A fighting video game tournament between collegiate teams this weekend could bring together the next generation of San Antonio’s cybersecurity analysts, tech workers, and Department of Defense contractors.

That’s at least Port San Antonio’s hope. The industrial hub is funding the tournament as part of its growing effort to support the city’s emerging competitive gaming scene.

“Whether you’re Boeing, or the U.S. Air Force, or Rackspace, you’re trying to meet talent where they are,” said Will Garrett, vice president of cybersecurity at Port San Antonio. “Recruiters are finding that the talent is out there playing video games.”

The inaugural SA8 Collegiate Esports Invitational will be the first formal esports tournament between colleges and universities in the San Antonio region. It will also be the first event hosted by the Esports in Education Foundation, a new San Antonio nonprofit that seeks to use competitive gaming as a bridge to developing professional skills in young people.

Held remotely, the tournament – during which competitors will duke it out in the game Super Smash Bros. Ultimate – will pit 40 students from eight institutions against each other with scholarship prizes up for grabs.

Participating universities are the University of Texas at San Antonio, Trinity University, University of the Incarnate Word, Texas A&M University-San Antonio, the University of Texas at Austin, University of Houston, Schreiner University, and the University of Texas Rio Grande Valley.

The teams bracket promises the winning crew a $1,000 award. A separate bracket for individuals will split $600 among the top three placements.

Trinity University’s Smash Bros. team captain, Chad Conway, said gathering the team together to practice in person has been complicated by the pandemic, but he and others have continued to train by playing online matches with each other, as well as with regularly paced competitive matches against other teams across the country.

Players on his team cultivate lightning-fast reflexes for the game.

One technique, called “parrying,” gives players a powerful advantage if they counter an enemy attack but requires nearly perfect timing. After blocking an attack, the player must drop their shield and counter-attack within the first five frames of animation – about 85 milliseconds.

More fundamentally, players practice “combos,” which are a sequence of attacks that can be done in rapid succession. Some players become so skilled that they can string together combos that go on infinitely, Conway said. The only way to counter an attack like this is to avoid getting hit by it in the first place.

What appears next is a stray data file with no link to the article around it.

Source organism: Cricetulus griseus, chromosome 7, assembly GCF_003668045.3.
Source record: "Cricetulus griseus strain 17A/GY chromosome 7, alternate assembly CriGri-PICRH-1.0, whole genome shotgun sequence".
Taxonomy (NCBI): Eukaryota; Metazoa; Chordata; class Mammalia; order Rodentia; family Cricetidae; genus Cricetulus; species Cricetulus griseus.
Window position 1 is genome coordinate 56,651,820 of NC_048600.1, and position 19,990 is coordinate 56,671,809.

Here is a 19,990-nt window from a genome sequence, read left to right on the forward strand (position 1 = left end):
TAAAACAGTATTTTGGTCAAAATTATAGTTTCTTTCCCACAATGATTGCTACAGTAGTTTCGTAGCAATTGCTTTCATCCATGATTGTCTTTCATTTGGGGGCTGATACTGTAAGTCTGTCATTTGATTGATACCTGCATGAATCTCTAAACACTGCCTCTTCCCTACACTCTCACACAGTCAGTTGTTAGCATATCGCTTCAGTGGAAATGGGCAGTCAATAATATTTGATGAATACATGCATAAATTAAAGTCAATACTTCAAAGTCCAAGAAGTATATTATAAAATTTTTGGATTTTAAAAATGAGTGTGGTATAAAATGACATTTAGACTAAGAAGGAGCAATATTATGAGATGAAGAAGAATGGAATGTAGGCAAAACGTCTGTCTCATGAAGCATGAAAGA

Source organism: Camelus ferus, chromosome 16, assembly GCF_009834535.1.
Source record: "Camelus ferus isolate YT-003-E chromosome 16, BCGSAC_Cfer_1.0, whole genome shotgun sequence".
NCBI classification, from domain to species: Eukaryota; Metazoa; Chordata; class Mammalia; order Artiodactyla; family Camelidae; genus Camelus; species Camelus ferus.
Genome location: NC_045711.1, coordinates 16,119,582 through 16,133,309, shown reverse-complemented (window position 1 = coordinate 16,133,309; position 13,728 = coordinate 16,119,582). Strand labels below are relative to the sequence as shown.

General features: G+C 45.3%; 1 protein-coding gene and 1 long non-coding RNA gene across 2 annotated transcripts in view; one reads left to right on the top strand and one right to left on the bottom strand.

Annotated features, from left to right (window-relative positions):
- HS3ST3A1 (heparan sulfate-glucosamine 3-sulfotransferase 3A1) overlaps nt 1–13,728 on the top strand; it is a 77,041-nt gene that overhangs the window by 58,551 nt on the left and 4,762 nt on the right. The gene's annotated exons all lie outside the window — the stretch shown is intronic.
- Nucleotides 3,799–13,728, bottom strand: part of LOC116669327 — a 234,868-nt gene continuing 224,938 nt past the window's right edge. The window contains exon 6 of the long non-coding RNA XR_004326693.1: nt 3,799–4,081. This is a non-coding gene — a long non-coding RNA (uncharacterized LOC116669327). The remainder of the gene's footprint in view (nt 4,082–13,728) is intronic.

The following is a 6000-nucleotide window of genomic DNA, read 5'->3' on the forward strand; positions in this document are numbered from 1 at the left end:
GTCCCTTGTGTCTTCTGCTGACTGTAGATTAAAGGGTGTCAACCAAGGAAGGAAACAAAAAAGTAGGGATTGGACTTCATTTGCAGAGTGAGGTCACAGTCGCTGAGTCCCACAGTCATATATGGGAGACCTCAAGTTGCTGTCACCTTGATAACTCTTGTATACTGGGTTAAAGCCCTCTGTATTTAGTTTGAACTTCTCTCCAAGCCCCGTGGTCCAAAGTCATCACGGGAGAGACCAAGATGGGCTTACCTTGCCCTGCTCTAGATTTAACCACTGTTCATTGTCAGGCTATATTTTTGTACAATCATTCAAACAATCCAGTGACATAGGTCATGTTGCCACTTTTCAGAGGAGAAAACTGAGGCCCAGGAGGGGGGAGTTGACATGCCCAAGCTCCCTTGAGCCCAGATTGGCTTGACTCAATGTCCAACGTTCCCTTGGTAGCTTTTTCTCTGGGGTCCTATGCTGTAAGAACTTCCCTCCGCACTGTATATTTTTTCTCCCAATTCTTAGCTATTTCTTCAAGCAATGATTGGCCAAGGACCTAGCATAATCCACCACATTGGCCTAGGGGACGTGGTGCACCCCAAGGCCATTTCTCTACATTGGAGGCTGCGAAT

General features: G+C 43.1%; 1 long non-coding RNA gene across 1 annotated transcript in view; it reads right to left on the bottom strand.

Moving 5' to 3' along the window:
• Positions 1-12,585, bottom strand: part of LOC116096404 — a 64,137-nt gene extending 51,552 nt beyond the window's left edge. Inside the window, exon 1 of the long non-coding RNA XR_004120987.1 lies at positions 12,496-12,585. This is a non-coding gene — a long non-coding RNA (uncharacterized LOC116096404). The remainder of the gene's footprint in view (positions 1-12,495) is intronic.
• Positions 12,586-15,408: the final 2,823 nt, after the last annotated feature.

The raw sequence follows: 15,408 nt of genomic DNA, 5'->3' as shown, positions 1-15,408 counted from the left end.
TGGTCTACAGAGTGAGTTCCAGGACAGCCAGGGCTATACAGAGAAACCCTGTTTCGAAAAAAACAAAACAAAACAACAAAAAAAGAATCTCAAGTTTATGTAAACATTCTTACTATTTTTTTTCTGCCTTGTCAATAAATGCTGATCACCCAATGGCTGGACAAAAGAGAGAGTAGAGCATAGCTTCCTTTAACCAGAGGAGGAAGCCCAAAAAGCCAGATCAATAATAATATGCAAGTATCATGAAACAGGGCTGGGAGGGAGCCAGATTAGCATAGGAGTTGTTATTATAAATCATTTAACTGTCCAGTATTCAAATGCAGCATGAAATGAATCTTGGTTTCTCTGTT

The hand-eye coordination and team strategy practiced in these games can come into play in professional contexts, like piloting remote robotics, said sponsors at the Port.

STEM majors make up the majority of esports competitors, said Jackson Meyer, the president of Trinity University’s gaming club. Meyer is majoring in computer science and communications. Conway, the club’s Smash captain, is studying for a degree that combines business skills with analytic technology.

“A lot of the skillsets involved in gaming are absolutely viable in many careers paths,” said Sam Elizondo, who created the Esports in Education Foundation in 2019.

Elizondo, who also co-owns the LFG Cybercafe, a modern-day arcade and LAN center, said he started the foundation originally for high schoolers to encourage them to develop team skills and stay motivated in school, similar to sports teams that require students to meet grade standards.

In the past few years, he’s worked with the Port to connect them to the region’s growing esports community. At the Port’s 2019 Fiesta de los Niños, Elizondo helped organize the event’s gaming tent.

He said the SA8 Collegiate Esports Invitation is only the first to come of many events like it. “It’ll only get bigger,” he said.

The Port’s upcoming Innovation Center will feature an esports arena, the first of its kind in San Antonio. It will join others in Texas like Arlington’s Esports Stadium.

The tournament will be livestreamed 5-10 p.m. on the Esports in Education Foundation Twitch channel, as well as Facebook Live, and a litany of streams across different team and player pages. An official watch party will be hosted at Slackers Sports Bar at 7959 Fredricksburg Road.

Waylon Cunningham

Waylon Cunningham

Waylon Cunningham writes about business and technology. Contact him at waylon@sareport.org.